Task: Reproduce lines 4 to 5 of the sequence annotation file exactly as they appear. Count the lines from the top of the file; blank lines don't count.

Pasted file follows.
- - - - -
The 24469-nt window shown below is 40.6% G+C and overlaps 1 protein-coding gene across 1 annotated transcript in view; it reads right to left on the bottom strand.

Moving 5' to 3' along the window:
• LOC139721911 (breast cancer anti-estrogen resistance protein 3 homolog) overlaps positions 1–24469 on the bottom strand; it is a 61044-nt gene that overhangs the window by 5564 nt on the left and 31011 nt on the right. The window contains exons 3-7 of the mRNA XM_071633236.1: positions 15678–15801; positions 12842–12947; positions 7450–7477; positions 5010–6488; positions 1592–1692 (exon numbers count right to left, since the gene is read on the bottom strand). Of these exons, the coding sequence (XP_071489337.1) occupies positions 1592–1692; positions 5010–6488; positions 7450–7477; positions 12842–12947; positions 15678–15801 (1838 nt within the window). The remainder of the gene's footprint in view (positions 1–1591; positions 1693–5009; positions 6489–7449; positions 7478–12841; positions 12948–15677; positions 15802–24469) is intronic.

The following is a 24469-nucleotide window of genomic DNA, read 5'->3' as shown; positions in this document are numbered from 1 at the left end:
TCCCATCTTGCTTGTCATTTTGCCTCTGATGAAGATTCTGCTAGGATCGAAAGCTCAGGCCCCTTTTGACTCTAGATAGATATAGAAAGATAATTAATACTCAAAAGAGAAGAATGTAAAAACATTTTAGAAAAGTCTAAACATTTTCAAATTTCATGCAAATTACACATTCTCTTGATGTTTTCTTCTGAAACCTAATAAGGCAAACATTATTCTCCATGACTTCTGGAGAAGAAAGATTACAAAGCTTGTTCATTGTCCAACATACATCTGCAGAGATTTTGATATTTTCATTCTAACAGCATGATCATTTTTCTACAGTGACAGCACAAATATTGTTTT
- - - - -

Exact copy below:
The following is a 24469-nucleotide window of genomic DNA, read 5'->3' as shown; positions in this document are numbered from 1 at the left end:
TCCCATCTTGCTTGTCATTTTGCCTCTGATGAAGATTCTGCTAGGATCGAAAGCTCAGGCCCCTTTTGACTCTAGATAGATATAGAAAGATAATTAATACTCAAAAGAGAAGAATGTAAAAACATTTTAGAAAAGTCTAAACATTTTCAAATTTCATGCAAATTACACATTCTCTTGATGTTTTCTTCTGAAACCTAATAAGGCAAACATTATTCTCCATGACTTCTGGAGAAGAAAGATTACAAAGCTTGTTCATTGTCCAACATACATCTGCAGAGATTTTGATATTTTCATTCTAACAGCATGATCATTTTTCTACAGTGACAGCACAAATATTGTTTT